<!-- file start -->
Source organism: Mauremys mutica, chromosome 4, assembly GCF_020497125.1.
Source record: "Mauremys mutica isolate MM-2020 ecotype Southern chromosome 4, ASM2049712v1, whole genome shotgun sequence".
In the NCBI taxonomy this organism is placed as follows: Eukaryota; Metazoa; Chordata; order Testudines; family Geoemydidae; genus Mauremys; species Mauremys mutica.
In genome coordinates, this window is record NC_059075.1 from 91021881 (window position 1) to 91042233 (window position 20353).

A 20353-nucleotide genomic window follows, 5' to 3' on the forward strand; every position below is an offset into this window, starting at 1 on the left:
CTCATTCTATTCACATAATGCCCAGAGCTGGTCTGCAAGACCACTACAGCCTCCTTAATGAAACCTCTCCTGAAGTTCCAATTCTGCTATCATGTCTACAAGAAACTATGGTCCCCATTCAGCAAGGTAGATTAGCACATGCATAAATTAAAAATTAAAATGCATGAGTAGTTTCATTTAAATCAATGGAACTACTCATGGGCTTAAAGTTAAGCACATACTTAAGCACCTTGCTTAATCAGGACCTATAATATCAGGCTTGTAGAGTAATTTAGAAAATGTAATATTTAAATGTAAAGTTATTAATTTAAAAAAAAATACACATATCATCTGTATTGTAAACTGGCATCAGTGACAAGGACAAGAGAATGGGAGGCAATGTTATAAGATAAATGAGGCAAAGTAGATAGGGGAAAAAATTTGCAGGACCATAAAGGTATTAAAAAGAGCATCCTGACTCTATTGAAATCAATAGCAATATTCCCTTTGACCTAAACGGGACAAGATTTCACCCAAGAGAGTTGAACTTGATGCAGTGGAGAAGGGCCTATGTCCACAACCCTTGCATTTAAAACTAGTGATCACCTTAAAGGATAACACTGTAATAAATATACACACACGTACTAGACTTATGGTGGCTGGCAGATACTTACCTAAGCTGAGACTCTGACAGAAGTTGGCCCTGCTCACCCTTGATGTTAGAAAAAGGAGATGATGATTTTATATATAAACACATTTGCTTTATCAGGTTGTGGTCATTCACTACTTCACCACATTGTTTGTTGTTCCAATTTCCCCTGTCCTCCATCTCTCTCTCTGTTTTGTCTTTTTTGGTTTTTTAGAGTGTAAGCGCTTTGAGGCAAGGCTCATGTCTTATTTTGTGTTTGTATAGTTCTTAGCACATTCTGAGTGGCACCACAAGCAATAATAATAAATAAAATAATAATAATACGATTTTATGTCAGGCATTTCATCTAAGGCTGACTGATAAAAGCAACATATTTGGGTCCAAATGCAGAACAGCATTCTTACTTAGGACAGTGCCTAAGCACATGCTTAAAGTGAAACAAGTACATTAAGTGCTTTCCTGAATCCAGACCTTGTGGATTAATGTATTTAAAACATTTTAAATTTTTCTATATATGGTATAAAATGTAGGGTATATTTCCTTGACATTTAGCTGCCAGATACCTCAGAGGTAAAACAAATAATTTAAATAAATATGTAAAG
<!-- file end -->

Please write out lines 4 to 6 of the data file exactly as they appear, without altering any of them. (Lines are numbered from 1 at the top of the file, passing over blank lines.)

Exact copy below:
In genome coordinates, this window is record NC_059075.1 from 91021881 (window position 1) to 91042233 (window position 20353).

A 20353-nucleotide genomic window follows, 5' to 3' on the forward strand; every position below is an offset into this window, starting at 1 on the left:
CTCATTCTATTCACATAATGCCCAGAGCTGGTCTGCAAGACCACTACAGCCTCCTTAATGAAACCTCTCCTGAAGTTCCAATTCTGCTATCATGTCTACAAGAAACTATGGTCCCCATTCAGCAAGGTAGATTAGCACATGCATAAATTAAAAATTAAAATGCATGAGTAGTTTCATTTAAATCAATGGAACTACTCATGGGCTTAAAGTTAAGCACATACTTAAGCACCTTGCTTAATCAGGACCTATAATATCAGGCTTGTAGAGTAATTTAGAAAATGTAATATTTAAATGTAAAGTTATTAATTTAAAAAAAAATACACATATCATCTGTATTGTAAACTGGCATCAGTGACAAGGACAAGAGAATGGGAGGCAATGTTATAAGATAAATGAGGCAAAGTAGATAGGGGAAAAAATTTGCAGGACCATAAAGGTATTAAAAAGAGCATCCTGACTCTATTGAAATCAATAGCAATATTCCCTTTGACCTAAACGGGACAAGATTTCACCCAAGAGAGTTGAACTTGATGCAGTGGAGAAGGGCCTATGTCCACAACCCTTGCATTTAAAACTAGTGATCACCTTAAAGGATAACACTGTAATAAATATACACACACGTACTAGACTTATGGTGGCTGGCAGATACTTACCTAAGCTGAGACTCTGACAGAAGTTGGCCCTGCTCACCCTTGATGTTAGAAAAAGGAGATGATGATTTTATATATAAACACATTTGCTTTATCAGGTTGTGGTCATTCACTACTTCACCACATTGTTTGTTGTTCCAATTTCCCCTGTCCTCCATCTCTCTCTCTGTTTTGTCTTTTTTGGTTTTTTAGAGTGTAAGCGCTTTGAGGCAAGGCTCATGTCTTATTTTGTGTTTGTATAGTTCTTAGCACATTCTGAGTGGCACCACAAGCAATAATAATAAATAAAATAATAATAATACGATTTTATGTCAGGCATTTCATCTAAGGCTGACTGATAAAAGCAACATATTTGGGTCCAAATGCAGAACAGCATTCTTACTTAGGACAGTGCCTAAGCACATGCTTAAAGTGAAACAAGTACATTAAGTGCTTTCCTGAATCCAGACCTTGTGGATTAATGTATTTAAAACATTTTAAATTTTTCTATATATGGTATAAAATGTAGGGTATATTTCCTTGACATTTAGCTGCCAGATACCTCAGAGGTAAAACAAATAATTTAAATAAATATGTAAAG